48. What about the Banfield family that came in from Trinidad? They later came here and one of their daughters married a black man that allegedly was from San Fernando. They banished her to an old one-roof chattel house with a mud floor and allegedly cursed her line of family. I am one of them,. I was told that they do have businesses here but I have never met any of them though their names are kind of popular in the business community. My eldest sister contacted them but was told that they want nothing to do with us!

  49. micael constancia says:

    my family was looking for NC DL-4B earlier today and came across a business that has lots of form templates . If others are requiring NC DL-4B as well , here’s a https://goo.gl/s5n7st.

  50. Sue says:

    Very interesting article! Joseph Goddard – who started Goddard Enterprises Ltd which is now a multi-million dollar conglomerate spread across the Caribbean, South and Central America – was a ‘Redleg’ from St. John. He was a speculator and opened a grocery store in Bridgetown before purchasing Harrison’s on Broad Street and acquiring several local businesses.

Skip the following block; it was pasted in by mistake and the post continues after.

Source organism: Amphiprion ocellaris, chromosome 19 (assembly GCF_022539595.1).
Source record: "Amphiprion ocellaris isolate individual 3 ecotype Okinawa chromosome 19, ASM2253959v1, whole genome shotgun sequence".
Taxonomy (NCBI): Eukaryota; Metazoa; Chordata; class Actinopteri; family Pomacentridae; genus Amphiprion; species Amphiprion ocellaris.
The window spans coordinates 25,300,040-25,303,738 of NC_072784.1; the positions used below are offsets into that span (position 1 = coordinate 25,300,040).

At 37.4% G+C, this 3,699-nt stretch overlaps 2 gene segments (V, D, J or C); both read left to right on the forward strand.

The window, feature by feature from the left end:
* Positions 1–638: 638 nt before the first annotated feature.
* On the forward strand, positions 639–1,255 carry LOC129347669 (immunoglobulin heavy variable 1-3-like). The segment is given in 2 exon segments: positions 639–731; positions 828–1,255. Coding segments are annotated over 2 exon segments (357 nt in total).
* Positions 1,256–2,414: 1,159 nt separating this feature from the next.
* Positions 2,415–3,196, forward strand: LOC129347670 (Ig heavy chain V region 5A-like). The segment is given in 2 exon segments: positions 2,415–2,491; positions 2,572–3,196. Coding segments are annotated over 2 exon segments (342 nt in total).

So, not all of them remained poor. The BBC also produced a film in the 80’s called ‘The Redlegs of Barbados’. Which was researched and written by the late Peter Simmons – former Barbados Ambassador to the UK.

  51. Anita Hargreaves says:

    Can anyone say if the name Hargreaves is irish or Scottish. I am a Trinidadian now living in Barbados. i was told my Great grand father was from Barbados but, the only Hargreaves i have encountered since i am here are English. My deceased father’s complexion could be considered “redleg’ or as they were called in Trinidad “baccra johnie’.
    This article was enlightening although it appears to be a bit biased.